According to Fort Ticonderoga’s curator, Matthew Keagle, Brown’s September raid on the fort and the surrounding area was part of a concerted effort “divide, divert, and harass” General Burgoyne’s supply lines from Canada.
“Brown’s raid was actually just one part of a three-pronged campaign; Brown was ordered by General Benjamin Lincoln of the Continental Army to lead one column to attack Ticonderoga, while another column under Colonel Samuel Johnson was to attack Mount Independence and a third, Whitehall, or Skenesbrough, as it was known at the time,” said Keagle.
According to Russell Bellico (author of several maritime and military histories of the region) “Lincoln’s objective was to provide a diversion at the rear of Burgoyne’s overextended supply lines, which ‘would oblige him to make heavy detachments… [to] cover his rear.’”
Brown was no stranger to Fort Ticonderoga, having helped Ethan Allen, Nathaniel Powers and others to engineer the first capture of Ticonderoga in 1775.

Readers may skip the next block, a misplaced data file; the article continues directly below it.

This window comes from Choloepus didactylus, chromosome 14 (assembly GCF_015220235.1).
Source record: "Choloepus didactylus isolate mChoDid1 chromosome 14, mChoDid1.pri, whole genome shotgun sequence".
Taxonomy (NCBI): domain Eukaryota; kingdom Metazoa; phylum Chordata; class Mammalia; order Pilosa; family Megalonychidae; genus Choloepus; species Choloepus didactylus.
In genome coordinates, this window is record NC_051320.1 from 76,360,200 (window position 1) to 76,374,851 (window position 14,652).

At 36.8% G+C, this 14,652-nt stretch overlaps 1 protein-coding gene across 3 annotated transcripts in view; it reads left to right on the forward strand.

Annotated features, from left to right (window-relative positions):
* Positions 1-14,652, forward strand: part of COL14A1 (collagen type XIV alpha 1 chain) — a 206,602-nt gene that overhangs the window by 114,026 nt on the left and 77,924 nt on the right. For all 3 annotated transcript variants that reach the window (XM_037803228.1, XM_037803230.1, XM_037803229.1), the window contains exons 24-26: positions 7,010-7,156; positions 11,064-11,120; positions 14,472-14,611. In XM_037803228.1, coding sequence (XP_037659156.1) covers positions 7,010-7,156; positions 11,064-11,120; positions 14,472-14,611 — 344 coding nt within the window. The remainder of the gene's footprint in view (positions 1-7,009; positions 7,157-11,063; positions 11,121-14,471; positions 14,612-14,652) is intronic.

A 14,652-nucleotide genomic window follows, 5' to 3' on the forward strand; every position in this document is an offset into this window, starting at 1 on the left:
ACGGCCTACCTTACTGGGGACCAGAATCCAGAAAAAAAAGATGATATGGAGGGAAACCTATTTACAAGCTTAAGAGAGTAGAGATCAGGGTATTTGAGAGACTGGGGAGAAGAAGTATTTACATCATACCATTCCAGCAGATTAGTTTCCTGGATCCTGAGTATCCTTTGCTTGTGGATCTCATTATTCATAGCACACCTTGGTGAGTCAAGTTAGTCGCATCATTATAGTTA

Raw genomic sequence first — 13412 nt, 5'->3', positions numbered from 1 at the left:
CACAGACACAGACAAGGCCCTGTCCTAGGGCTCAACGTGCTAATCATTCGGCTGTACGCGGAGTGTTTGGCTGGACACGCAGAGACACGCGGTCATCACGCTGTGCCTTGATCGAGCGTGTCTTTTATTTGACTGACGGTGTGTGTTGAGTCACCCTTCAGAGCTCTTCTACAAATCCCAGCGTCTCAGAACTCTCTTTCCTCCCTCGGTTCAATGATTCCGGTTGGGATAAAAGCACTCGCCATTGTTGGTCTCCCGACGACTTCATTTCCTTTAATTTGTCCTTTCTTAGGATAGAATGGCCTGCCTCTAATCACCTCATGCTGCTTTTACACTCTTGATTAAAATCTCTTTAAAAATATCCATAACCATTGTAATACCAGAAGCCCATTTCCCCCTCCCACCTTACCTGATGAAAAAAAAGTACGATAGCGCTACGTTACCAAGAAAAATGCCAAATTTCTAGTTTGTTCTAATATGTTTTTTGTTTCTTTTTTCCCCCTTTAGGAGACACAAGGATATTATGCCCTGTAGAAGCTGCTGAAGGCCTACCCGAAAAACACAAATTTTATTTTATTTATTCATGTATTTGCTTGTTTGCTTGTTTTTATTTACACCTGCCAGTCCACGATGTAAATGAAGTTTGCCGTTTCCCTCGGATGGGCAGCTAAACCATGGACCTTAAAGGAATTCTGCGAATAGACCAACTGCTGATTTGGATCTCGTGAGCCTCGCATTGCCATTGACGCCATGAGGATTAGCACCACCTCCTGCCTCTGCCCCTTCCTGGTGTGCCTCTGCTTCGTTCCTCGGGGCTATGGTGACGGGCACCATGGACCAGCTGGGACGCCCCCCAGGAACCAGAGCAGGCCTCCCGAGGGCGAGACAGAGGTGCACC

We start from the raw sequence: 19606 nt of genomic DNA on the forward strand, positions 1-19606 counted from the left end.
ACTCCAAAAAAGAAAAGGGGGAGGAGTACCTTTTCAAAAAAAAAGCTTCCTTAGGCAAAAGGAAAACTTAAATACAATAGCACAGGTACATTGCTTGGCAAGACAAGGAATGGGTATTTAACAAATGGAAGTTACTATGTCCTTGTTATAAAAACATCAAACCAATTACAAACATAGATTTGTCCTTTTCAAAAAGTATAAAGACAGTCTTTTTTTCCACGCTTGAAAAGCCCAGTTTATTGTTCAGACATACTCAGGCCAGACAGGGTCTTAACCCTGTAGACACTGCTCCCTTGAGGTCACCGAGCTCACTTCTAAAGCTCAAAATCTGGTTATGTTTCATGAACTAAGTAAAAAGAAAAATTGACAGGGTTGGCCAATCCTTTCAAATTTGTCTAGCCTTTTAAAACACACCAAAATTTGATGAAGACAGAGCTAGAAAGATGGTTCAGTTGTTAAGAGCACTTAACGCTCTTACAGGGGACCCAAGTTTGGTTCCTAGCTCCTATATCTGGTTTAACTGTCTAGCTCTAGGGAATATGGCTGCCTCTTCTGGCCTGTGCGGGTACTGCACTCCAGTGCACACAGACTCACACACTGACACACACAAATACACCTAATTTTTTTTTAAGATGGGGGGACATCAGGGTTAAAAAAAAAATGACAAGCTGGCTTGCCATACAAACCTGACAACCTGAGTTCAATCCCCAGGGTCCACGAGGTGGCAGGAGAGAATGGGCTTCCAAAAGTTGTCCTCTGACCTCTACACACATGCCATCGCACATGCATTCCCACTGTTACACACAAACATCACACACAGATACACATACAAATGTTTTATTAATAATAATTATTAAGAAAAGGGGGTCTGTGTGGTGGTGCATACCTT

This time, he was joined by Continental regulars from Colonel Seth Warner’s Regiment, Vermont State Rangers and members of militia.
The raid began on September 18 with a pre-dawn attack on a British outpost at the foot of Lake George, which caught the garrison that occupied the lands surrounding the LaChute River totally by surprise.
Rushing down from Lake George, Brown’s men captured 330 British prisoners (including twelve officers) 150 bateaux (including below 17 gun boats and an armed sloop) and freed 118 American prisoners of war.
At roughly the same time, Bellico notes, Captain Ebenezer Allen and 40 Vermont State Rangers climbed Mount Defiance, overwhelmed a British unit stationed there and began firing cannon balls at the British.